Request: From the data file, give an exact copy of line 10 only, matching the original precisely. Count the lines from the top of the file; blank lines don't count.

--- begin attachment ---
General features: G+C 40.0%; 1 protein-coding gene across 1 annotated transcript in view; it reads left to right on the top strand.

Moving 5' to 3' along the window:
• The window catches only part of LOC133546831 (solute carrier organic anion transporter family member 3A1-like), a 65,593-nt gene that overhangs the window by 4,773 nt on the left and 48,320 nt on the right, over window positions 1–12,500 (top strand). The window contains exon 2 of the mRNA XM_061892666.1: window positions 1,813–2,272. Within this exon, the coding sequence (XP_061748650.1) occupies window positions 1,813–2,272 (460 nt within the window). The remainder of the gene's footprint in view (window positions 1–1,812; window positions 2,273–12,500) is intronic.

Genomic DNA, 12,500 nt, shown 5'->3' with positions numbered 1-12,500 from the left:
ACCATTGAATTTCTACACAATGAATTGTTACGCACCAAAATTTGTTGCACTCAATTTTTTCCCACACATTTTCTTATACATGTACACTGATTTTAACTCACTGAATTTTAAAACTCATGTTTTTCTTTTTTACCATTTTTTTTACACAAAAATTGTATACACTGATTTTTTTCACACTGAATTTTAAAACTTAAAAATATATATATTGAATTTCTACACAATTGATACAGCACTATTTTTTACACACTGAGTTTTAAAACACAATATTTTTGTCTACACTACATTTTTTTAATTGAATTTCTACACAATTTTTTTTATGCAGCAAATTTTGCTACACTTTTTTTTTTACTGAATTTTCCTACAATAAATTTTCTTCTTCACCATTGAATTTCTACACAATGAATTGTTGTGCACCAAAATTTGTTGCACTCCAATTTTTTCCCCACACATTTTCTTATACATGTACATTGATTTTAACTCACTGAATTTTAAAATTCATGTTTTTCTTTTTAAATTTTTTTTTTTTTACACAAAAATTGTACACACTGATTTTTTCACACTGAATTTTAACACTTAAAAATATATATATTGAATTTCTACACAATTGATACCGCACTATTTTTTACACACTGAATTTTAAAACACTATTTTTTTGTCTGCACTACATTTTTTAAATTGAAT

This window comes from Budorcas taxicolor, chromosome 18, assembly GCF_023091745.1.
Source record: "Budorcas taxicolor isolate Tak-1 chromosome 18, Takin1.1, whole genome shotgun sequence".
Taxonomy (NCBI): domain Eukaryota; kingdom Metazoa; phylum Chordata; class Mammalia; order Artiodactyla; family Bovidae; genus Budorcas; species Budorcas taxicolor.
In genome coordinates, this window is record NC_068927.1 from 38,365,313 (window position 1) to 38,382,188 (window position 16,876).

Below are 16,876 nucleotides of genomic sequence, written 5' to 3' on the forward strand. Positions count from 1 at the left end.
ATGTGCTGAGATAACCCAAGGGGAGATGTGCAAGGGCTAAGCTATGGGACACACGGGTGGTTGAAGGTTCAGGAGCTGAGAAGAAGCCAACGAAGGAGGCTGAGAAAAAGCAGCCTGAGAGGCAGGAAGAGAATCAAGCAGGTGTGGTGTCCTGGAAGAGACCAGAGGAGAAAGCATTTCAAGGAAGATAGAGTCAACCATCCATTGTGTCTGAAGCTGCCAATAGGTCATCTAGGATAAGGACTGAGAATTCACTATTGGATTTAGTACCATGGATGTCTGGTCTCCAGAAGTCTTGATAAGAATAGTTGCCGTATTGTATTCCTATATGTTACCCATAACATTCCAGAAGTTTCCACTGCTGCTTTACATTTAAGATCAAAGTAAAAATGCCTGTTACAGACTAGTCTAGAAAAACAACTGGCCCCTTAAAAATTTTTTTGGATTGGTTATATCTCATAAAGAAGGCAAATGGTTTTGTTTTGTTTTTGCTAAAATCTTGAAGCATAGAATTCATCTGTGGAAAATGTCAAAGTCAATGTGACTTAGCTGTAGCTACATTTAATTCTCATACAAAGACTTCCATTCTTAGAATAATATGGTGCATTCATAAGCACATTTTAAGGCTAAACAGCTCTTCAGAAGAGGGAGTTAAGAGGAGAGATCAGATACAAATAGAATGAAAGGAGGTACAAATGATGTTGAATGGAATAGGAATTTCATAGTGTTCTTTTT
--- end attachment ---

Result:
Below are 16,876 nucleotides of genomic sequence, written 5' to 3' on the forward strand. Positions count from 1 at the left end.